You get way more than you pay for when you pick up Austin & Elliott's 13 Songs Plus. Twenty-one songs, to be exact, all acoustic folk with occasional intriguing influences, and only three of those in the two-minute-plus range. Indeed if you want to listen in one sitting, set aside a chunk of time and unplug the phone. It will be worth it.
Chris Elliott and Lisa Austin, voices pleasant enough on their own, weld vocals in the style of Seattle's legendary Reilly & Maloney and Dave Carter & Tracy Grammer during their heydays, voices which lay on top of one another rather than blend. The resulting tone is a bit sharper, but very pleasing to the ear. On a few of the songs, in fact, it makes all the difference. Austin's harmonies on Hard Not to Fall In Love, for instance, probably shouldn't have as much of an impact as they do, but they just do. The voices spar very well on Dance On the Killing Floor, make When I Go a light rockin' favorite, push Rocking the Cradle into the dark, and then lift you out of your depths with the fifties-style rocker/ballad Truth That Hurts, harmonies straight out of the duos of that magical era.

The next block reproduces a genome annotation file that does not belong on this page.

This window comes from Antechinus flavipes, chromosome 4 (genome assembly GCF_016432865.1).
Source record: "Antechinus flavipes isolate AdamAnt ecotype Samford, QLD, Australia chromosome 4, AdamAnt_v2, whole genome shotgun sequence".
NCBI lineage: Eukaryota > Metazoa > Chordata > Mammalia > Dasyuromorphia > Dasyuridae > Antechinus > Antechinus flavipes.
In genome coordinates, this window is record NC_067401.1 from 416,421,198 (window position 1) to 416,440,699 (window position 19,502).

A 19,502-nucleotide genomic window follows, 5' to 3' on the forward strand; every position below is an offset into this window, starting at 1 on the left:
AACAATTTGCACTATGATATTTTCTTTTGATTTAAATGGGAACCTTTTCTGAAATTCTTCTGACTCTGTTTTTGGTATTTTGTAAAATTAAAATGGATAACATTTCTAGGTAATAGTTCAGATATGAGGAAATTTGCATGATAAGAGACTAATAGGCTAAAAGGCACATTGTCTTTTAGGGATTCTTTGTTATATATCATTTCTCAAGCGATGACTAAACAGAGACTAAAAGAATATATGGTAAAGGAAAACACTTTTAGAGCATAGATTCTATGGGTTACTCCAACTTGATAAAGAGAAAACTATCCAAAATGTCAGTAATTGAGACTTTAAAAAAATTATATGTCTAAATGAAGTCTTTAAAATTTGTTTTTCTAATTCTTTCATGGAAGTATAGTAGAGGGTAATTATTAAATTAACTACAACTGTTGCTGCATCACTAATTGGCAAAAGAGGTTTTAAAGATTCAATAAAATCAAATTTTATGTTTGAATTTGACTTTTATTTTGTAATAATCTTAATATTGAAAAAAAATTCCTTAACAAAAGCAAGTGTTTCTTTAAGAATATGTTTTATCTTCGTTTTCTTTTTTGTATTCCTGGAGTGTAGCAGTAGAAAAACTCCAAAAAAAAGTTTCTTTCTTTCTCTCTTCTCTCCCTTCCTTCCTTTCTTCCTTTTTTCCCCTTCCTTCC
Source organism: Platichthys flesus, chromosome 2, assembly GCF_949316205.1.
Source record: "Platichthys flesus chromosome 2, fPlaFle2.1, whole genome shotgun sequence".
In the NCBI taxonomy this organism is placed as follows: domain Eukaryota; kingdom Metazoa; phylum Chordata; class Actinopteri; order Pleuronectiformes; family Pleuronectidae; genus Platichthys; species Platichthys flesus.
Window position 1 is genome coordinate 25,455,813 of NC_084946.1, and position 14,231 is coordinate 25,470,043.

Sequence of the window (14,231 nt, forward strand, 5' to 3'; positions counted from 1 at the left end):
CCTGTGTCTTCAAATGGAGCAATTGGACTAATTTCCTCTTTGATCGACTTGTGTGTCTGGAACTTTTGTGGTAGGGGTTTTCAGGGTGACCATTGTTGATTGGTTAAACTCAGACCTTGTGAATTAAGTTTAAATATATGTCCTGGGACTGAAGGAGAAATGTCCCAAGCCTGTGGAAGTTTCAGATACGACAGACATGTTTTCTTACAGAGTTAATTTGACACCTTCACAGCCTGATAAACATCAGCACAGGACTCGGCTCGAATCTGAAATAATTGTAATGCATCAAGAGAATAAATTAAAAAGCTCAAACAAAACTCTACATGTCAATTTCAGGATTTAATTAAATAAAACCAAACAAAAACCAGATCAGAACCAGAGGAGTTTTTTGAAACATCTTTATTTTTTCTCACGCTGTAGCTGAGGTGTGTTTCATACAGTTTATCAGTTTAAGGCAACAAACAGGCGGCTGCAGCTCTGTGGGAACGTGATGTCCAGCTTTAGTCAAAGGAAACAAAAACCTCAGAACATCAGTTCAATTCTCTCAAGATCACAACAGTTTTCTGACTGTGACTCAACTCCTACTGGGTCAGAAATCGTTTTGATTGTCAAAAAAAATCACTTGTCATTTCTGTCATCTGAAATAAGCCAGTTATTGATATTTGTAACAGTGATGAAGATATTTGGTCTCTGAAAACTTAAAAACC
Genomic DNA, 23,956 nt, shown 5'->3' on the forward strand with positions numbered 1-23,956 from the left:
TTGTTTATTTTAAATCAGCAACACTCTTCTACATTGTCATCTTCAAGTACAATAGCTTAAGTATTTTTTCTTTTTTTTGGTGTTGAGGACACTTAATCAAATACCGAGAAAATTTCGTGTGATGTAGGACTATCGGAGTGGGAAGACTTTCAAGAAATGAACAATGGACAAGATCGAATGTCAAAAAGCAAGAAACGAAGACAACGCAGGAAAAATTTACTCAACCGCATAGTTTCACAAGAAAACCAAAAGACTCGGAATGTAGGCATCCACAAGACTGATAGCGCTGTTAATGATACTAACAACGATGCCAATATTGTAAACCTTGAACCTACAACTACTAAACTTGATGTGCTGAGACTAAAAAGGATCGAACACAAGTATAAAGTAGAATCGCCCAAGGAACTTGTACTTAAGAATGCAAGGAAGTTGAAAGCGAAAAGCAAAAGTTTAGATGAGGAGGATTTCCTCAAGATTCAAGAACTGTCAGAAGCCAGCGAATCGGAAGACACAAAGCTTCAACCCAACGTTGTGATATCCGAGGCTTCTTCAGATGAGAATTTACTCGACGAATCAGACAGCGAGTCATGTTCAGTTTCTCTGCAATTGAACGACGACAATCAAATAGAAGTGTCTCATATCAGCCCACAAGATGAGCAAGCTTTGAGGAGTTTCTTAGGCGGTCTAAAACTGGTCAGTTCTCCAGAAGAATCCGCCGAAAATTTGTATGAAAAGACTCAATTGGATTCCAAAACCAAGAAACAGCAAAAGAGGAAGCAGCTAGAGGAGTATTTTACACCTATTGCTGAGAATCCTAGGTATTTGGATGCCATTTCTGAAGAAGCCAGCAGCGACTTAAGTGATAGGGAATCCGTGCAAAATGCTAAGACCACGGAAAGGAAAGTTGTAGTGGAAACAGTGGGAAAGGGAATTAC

Elliott's touch as songwriter is a large part of this equation. He borrows from many eras of folk—traditional, English, modern—and twists them into originals of real worth. The aforementioned When I Go and Truth That Hurts stand out along with the troubling Blackwater Dam, All God's Children (straight out of the Richie Havens playbook), the very traditional Caroline, the melodic and downright beautiful Still Waters (big thumbs up on harmonies here) and the heartwrenching Wish It Would Rain. The guy can write, for sure, and he writes specifically for Austin & Elliott. After hearing this, I am convinced that that is a very good thing.
As for production, this is a sparse as it gets. Guitar and two voices straight into a mic or two. Whereas some might want more, I find it quite refreshing. The songs do not really need more. In fact, had I seen them live and picked up this disc, I'm sure I would be thrilled as their performances surely reflect the music presented here.
After all that, you would think I would not have a complaint, but I do. There are only 20 tracks here (It's a trick! They just wanted to see if I was paying attention!), Starlet With a Needle having somehow faded into the ether. Wait. After checking the CD out on my computer player as opposed to my old diesel powered CD player, it IS there. Go figure. Well, even if it were true, this would hardly qualify as a complaint. These guys give you more than your money's worth. Way more.
Edited by: David N. Pyles
Website design by David N. Pyles